Assembly: Spray 3 9-inch round cake pans with cooking spray. Generously flour a clean, dry surface. Place half the dough on the floured surface and using a rolling pin, roll out into a large rectangle. Gently spread 1/2 cup of softened butter over the dough with a butter knife. Sprinkle 1 tablespoon of cinnamon and 1/2 cup of sugar over the buttered dough.

Starting on the longer side of the rectangle, roll dough in a tight spiral toward the other end and pinch the seam shut. Slide a strand of dental floss under the rolled dough 1-1½ inches from the end. Cross the ends of the floss over the top of the roll and pull in opposite directions, slicing off a section of dough. Repeat with the rest of the dough, placing buns in the prepared pan. You will have space between the buns.

Repeat with the second half of the dough. (If you only want to make one batch of buns, you can tightly wrap and freeze the other half at this point. In that case, use half the amount of the ingredients for the glaze.)

Set aside to rise for 30-45 minutes. Bake in 350°F oven for 15-18 minutes, or until lightly browned on top.

Make glaze: Mix together all ingredients and stir well until smooth. It should be thick but pourable. Taste and adjust as needed. Generously drizzle over the warm rolls.

Note: I didn’t make the glaze…which is why my rolls look so bare at the top!

In Bread, Recipe on
May 20, 2010

Kneaded with love…..

I’m not a morning person. I like to wake up as late as I possibly can- in the holidays and on weekends, this usually means at least 10 or 11am in the morning. I am barely awake during my first few classes at school in the morning and on days when I don’t have lessons in the morning, I’d much rather sleep for an extra hour than get to school to do some ‘productive’ work. But on this particular day, I was awake (only just) and in the kitchen at 8am. It was mothers day. ♥

I’d spent come time considering what to make my mother for mothers day- perhaps a cake? Cookies? A tart? A dessert? Or even dinner? As much as I loved the idea of cooking dinner for my mother, I knew that it definitely would not work for one reason: I have close to no experience in cooking. This would then mean is would spend three hours or so in the kitchen, making a complete mess, which would ultimately result in my mum cleaning up- and definitely not feeling very happy. I guess my cooking adventures could wait for another day.

I wanted to make something different- not something I’d made before and not another cake so I settled on something simple which I know she would like, and something which I’d been itching to try for a while now: raisin bread. But more than that, I wanted to keep it a secret, I wanted her to wake up to the smell of fresh, sweet bread baking in the oven and to serve hot, fluffy, soft bread for breakfast. Which shouldn’t have been such a hard thing- she wakes up even later than I usually do!

But surprises in our family never quite work out. For example, once, I decided to make a card for mother’s day. I’d put glitter glue on it so I had to put it in my cupboard to dry- on the exact same day my mother decided to look for something in that cupboard! Then there was the time I tried to make crème caramel whilst my parents were out shopping (actually, I was supposed to be home, studying for a test the next day) only my caramel burnt and my parents came home to a house which smelt like burnt caramel. And had to help me clean up all the mess I’d made.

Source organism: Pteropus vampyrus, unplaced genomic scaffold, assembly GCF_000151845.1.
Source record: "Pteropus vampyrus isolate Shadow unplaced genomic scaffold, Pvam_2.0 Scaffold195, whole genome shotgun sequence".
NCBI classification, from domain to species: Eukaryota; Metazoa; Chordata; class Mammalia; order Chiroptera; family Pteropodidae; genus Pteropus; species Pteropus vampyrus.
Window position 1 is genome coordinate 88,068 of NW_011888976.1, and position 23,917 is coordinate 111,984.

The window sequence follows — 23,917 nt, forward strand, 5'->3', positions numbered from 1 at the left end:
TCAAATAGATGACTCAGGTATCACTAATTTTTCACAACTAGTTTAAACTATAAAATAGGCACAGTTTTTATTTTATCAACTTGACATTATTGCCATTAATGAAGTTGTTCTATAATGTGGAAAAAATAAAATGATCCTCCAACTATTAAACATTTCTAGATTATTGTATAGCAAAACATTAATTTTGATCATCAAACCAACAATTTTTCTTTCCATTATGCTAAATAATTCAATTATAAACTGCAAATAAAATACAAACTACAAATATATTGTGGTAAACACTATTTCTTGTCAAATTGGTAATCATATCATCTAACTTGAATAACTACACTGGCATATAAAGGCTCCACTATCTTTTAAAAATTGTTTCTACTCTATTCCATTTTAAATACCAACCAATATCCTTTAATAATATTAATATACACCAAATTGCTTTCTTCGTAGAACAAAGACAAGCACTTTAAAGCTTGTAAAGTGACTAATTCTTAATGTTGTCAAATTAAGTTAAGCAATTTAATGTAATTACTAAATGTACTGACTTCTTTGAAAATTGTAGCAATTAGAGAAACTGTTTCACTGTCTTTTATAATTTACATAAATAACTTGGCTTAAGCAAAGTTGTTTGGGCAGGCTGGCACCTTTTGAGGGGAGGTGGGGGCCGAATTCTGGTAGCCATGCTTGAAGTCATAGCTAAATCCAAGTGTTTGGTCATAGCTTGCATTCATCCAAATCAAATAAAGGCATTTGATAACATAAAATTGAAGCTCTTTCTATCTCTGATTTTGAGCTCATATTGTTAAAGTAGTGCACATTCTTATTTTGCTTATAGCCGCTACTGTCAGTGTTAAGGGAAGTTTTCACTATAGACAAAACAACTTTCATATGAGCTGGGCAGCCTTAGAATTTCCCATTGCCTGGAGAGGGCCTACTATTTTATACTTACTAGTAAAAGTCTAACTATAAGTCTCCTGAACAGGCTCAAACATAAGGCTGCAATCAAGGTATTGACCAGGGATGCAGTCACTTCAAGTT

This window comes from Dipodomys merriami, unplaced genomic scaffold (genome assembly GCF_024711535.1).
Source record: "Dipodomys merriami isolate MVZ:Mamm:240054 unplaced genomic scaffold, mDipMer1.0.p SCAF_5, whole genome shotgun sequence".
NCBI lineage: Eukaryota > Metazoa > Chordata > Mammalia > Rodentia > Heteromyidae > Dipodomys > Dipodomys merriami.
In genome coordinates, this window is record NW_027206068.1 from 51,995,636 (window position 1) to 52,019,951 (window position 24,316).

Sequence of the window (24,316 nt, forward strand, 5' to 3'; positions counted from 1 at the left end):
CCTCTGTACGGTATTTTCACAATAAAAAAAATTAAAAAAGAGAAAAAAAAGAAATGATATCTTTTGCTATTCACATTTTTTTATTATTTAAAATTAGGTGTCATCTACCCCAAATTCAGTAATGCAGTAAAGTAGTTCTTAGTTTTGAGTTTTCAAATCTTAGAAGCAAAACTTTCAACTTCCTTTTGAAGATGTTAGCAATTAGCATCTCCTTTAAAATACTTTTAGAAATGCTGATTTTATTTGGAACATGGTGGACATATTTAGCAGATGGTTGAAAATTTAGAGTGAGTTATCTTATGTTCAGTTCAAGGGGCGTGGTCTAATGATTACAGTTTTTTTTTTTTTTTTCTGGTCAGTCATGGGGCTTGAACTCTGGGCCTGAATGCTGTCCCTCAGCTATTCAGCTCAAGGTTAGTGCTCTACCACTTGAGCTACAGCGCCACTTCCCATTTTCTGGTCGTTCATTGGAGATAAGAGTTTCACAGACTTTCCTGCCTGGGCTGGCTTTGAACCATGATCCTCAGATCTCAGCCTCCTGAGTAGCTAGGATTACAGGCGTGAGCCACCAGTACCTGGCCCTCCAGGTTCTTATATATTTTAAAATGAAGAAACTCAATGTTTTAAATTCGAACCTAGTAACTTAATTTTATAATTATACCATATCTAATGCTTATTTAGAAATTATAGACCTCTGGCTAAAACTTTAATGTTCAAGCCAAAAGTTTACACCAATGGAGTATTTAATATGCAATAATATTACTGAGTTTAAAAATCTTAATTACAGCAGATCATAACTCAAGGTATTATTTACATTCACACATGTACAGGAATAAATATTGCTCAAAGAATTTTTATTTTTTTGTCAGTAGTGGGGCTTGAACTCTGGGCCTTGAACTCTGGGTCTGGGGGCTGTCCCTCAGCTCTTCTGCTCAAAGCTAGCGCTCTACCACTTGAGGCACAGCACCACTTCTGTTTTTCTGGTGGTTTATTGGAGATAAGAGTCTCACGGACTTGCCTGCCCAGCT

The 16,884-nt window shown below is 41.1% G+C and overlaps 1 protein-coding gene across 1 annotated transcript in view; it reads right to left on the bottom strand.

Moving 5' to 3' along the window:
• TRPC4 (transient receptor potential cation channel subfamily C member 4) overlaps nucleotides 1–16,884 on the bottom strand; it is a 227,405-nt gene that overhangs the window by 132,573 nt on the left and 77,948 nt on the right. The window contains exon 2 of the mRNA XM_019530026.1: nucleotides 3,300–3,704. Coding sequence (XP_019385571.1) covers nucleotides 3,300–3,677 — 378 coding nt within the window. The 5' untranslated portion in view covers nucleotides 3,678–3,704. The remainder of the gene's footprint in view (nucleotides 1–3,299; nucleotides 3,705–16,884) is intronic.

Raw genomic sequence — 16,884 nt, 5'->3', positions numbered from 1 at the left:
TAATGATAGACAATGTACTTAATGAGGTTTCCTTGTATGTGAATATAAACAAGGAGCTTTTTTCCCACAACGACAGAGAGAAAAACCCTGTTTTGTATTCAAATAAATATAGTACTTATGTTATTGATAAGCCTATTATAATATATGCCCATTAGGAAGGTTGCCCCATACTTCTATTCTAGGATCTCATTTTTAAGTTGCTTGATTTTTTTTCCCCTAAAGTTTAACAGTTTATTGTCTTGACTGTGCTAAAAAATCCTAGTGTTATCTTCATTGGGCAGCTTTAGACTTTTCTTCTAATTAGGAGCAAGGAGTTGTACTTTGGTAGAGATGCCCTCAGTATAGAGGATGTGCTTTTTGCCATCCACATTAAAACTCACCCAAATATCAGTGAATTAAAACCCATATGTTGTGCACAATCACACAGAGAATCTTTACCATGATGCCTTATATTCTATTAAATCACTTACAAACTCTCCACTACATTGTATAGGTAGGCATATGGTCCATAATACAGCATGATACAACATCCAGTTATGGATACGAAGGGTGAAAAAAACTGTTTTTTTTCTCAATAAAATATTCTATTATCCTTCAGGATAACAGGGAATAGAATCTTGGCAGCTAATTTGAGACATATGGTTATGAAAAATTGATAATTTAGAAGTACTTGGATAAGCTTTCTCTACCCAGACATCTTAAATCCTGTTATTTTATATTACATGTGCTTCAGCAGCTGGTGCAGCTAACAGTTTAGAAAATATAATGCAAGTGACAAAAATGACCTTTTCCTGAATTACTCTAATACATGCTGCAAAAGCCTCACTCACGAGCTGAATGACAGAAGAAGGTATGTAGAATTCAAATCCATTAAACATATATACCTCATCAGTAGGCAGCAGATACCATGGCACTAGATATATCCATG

This time, I was determined to make it work- I’d left enough time for the bread to rise and to bake. My bread machine is awfully loud so to make the process quiet enough so my mum would not suspect anything (no, waking up at 8 is not sus at all……) I decided to try hand kneading, for the first time. Although I love kneading, my hands get tired and then I get lazy so I usually spend ten minutes kneading the dough and throw the dough in the bread machine to knead for the next 20 minutes or so. This probably has the same effect as letting the bread machine do all the work, but I can’t let the machine have all the fun!

I’d also chosen a recipe which used a sponge dough- that is, a mixture of flour, water and yeast which is proved overnight. Apparently, this produces a softer bread than the straight method. I’d made the sponge dough night before, and didn’t bother putting it in the fridge, because of the cold weather- by the morning it had only doubled in size. I wasn’t sure of how long I needed to knead the dough since I’d never done it before, but I thought that 40 minutes should be enough. The dough was wet when I started kneading, but after about 15 minutes, it started to become dry and I kept on having to add water- I think I’m starting to understand the dough a little better! By 40 minutes, the dough didn’t feel quite stretchy enough, and didn’t pass the ‘window pane test’ but I was scared that I wouldn’t have enough time for the proving so I kneaded intensely for the next five minutes and then left it to prove. I hadn’t considered that the cold weather would slow the rate of rise so much, even when I put it in the sun light so I ended up needing an hour and a half for the second prove. By then, it was past 11. Much to my disappointment, my mother had woken up and dressed up ready for an early yum cha (to avoid the midday crowds) so I had to tell her not to leave yet, as the bread was about to go in the oven. I told you, surprises don’t work in our household!